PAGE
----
I visited Shijingshan Amusement Park whilst learning Mandarin on a summer program in Beijing. I wandered aimlessly into the American Adventure ride, boarded a rickety vehicle under the eye of a painted elephant on the wall, rode a loosely Wild-West themed shooting dark ride in which static mannequins appeared to be drinking at saloon bars or being cowboy and none of the ride car guns worked, and walked out with a revelation. What I had just experienced was not simply children’s fun. It was an object of anthropological site of enquiry, which raised questions about cultural borrowing, and the design choices of ride designers using a theme of the Wild West which had little local cultural resonance.
The first question: why was a ride about America housed in a green castle-style building, with clear crenellations and turrets? This style of architecture is of course European- the most famous castles in the US are to be found in Magic Kingdom in Walt Disney World and Disneyland. Was this a reference to such castles, though Shijingshan has a castle of its own which bears a striking resemblance to Sleeping Beauty Castle, Disneyland? Or was this simply a reverse example of the essentialising and confusing of cultures which happens so often in American and European theme parks: ‘castles are European and historical, the Wild West is a period in US history, Europe and the US are both the other- does it matter if they are represented together?’
The second question: the elephant.
As you begin the ride, painted on the wall of the first turn, there is an elephant. I don’t know why. I tried in faltering Mandarin to ask the ride attendant, pointing at the elephant and flicking through my dictionary for the Mandarin for ‘elephant’, but he was bemused either by the poor standard or my Mandarin or the peculiarity of the question. It is difficult to discern a link between the elephant and life in the 19th century Western United States. But perhaps again that is to ask the wrong question. Maybe the elephant was a joke by one of the workers. Despite our familiarity from Disney and universal Studios parks with the incredible corporate control exercised over every element of the visitor experience, smaller out-of-the-way parks often have a less centralised control.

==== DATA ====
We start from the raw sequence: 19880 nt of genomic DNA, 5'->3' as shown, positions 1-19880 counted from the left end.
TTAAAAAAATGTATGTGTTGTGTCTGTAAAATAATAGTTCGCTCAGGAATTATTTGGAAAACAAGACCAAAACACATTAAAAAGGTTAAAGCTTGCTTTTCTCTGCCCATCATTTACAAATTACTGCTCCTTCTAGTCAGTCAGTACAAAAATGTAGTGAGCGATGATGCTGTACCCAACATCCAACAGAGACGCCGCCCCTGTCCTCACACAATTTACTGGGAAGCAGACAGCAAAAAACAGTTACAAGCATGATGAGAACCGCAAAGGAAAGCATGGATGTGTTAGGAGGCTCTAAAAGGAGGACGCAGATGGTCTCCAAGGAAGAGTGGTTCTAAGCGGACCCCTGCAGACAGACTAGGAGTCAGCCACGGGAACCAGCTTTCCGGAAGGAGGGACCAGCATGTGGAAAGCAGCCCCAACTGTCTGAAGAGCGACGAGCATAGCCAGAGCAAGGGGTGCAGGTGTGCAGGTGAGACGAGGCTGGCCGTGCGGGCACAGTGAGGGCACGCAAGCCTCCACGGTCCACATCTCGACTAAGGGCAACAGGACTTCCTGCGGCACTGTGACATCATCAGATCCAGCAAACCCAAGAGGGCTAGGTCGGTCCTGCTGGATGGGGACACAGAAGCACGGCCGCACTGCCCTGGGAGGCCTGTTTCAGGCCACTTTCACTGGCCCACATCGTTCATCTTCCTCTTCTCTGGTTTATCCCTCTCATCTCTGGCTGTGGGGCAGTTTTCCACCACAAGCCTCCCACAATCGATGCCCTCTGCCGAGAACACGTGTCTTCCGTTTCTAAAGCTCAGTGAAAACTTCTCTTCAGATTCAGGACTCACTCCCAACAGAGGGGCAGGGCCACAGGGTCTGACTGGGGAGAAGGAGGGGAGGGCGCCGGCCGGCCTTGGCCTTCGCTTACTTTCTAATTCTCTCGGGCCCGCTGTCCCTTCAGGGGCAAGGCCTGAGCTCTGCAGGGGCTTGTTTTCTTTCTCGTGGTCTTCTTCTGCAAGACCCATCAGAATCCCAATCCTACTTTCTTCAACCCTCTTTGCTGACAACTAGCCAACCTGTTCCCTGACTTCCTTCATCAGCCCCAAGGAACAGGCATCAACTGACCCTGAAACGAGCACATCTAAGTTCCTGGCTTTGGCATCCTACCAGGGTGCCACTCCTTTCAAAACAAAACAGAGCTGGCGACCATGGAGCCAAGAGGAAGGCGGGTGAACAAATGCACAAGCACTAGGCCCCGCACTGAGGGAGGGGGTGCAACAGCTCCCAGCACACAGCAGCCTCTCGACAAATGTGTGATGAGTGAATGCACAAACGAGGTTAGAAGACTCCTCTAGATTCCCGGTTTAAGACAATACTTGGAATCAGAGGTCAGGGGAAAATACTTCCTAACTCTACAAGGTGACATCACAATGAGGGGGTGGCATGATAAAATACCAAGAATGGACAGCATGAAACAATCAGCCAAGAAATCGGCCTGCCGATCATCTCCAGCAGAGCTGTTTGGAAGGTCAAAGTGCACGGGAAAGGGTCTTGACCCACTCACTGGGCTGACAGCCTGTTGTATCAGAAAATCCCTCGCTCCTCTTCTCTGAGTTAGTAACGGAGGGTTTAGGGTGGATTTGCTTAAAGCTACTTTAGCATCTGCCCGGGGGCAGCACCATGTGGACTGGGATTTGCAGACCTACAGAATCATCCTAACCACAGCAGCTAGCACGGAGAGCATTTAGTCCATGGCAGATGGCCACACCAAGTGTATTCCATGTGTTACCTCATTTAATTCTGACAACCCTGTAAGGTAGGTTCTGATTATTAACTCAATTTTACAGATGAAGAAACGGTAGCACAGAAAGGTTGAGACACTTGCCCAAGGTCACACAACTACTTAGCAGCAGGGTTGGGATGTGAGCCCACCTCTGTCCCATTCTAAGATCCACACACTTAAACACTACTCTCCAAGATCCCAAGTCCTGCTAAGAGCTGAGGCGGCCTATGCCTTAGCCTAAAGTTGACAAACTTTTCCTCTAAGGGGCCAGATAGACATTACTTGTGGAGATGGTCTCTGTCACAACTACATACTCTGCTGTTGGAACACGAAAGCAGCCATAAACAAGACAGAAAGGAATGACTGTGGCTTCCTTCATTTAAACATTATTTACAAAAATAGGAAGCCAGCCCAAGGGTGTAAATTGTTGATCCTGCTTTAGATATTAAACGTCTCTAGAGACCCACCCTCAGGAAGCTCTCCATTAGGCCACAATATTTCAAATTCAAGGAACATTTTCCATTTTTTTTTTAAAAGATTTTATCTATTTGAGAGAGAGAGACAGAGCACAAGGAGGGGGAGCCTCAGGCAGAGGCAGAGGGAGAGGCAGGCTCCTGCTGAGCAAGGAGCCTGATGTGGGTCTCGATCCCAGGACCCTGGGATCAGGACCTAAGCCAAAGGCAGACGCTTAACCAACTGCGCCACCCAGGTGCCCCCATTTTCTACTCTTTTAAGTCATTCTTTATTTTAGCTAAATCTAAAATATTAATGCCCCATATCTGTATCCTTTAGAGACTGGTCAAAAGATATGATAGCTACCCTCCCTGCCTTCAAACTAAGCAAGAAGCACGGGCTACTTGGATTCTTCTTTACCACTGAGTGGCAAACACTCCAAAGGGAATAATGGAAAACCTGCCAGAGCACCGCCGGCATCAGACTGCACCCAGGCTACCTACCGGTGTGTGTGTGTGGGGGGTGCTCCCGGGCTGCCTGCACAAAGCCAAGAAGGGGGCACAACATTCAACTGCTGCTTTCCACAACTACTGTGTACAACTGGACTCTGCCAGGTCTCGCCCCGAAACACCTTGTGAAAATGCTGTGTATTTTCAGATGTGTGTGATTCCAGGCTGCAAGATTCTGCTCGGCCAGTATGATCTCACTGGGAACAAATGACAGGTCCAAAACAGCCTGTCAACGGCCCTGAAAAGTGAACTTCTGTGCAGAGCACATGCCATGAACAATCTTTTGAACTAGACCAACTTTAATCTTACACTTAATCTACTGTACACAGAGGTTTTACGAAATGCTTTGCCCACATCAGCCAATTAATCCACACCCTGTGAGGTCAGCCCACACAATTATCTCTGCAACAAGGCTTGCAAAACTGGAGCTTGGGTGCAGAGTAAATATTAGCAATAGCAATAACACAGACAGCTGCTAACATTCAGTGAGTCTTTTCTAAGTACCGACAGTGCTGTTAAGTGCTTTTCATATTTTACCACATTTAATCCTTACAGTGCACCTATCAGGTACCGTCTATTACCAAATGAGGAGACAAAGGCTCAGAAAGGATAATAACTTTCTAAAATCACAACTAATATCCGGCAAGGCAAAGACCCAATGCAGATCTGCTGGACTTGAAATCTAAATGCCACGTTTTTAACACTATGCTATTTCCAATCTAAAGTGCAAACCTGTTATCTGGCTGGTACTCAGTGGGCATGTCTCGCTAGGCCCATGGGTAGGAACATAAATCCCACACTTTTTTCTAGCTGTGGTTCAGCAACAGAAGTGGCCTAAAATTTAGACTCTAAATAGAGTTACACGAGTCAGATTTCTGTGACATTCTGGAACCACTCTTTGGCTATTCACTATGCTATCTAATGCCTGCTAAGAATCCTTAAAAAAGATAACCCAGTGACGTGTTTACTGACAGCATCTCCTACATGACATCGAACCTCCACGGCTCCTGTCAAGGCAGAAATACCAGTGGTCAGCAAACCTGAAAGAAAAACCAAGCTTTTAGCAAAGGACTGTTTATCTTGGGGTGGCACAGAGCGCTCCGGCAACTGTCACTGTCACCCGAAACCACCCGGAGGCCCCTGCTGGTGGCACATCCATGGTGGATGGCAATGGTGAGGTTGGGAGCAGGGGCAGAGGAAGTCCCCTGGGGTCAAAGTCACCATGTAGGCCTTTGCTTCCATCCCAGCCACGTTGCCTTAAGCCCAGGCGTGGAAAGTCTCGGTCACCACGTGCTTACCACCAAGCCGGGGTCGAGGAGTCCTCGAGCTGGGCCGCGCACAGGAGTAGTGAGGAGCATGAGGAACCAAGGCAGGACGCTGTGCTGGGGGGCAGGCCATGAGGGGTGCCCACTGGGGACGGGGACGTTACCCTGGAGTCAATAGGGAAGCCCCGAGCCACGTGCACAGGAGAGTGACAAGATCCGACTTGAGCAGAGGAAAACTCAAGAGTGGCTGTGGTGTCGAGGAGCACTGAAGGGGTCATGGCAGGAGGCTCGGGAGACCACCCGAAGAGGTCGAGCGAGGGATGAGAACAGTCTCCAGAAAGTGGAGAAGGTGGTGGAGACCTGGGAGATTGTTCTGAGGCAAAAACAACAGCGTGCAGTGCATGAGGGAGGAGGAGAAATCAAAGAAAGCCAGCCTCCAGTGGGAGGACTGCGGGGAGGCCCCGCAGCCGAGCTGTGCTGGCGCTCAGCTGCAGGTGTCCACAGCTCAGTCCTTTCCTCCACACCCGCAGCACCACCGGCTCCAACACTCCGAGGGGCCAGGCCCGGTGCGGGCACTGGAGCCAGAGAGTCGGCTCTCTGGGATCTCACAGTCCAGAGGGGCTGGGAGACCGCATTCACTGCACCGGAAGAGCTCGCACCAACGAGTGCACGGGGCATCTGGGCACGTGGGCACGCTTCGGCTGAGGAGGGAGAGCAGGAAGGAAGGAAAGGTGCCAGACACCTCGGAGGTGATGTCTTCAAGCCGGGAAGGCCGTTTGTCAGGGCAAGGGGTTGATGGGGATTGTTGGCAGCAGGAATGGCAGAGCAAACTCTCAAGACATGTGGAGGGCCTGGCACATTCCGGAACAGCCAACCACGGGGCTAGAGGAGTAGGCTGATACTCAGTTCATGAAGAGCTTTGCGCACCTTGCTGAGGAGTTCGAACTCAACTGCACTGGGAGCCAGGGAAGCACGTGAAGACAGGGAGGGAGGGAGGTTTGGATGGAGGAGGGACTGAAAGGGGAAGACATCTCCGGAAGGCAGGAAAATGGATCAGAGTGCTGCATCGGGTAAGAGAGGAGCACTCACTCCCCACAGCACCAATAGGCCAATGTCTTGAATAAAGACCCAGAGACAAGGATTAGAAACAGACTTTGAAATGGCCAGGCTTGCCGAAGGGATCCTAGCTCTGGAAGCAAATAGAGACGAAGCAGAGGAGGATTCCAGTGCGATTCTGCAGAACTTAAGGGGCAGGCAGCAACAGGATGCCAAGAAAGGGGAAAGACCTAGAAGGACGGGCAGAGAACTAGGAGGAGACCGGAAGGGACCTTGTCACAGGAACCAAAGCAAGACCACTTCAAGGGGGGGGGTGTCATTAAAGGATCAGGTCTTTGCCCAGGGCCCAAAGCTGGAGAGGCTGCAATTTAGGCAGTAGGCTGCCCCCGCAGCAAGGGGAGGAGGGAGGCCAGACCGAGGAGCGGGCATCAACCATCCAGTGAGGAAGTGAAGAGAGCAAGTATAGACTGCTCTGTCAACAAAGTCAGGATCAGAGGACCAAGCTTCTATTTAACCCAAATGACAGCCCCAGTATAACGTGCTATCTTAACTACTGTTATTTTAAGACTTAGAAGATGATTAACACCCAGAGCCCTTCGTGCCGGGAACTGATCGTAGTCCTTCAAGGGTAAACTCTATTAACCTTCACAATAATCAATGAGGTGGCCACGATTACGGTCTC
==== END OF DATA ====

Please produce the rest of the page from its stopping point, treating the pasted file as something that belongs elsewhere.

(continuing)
Or perhaps the elephant was simply a symbol of adventure, the excitement about to come for the ride guest? There is an expectation in Euro-American large theme parks that a central part of the immersion for the guests is that no element not true to the theme is allowed to intrude, and hence fan criticism that one ride doesn’t “fit” into the broader themed land. But if perhaps the designers’ intention is that the theme should mean that average ride guest feels like they are on an adventure to somewhere foreign, and foreignness in the minds of the riders covers countries where elephants roam as well as the Wild West, then the theming is intact.
Shijingshan park has previously been the subject of some controversy over its unlicensed use of Disney’s intellectual property, and the fairly blatant copies of Disney’s intellectual property in its merchandise and figures available to meet in the park. The park may have promised in 2007 to remove such items, but in 2014, copies of Disney Princess and Minion merchandise were available for sale. It would be easy to dismiss Shijingshan as a bad and amusing copy of a Disney park. Certainly there are some elements of it so bizarre or decrepit or incongruous that I stifled a giggle. But the park is also a cultural artefact, a text in which we can see examples of borrowing, but also reinterpretation, of adaptation of a trope of the Wild West.
Agree? Disagree? Have I missed something? Please do comment below.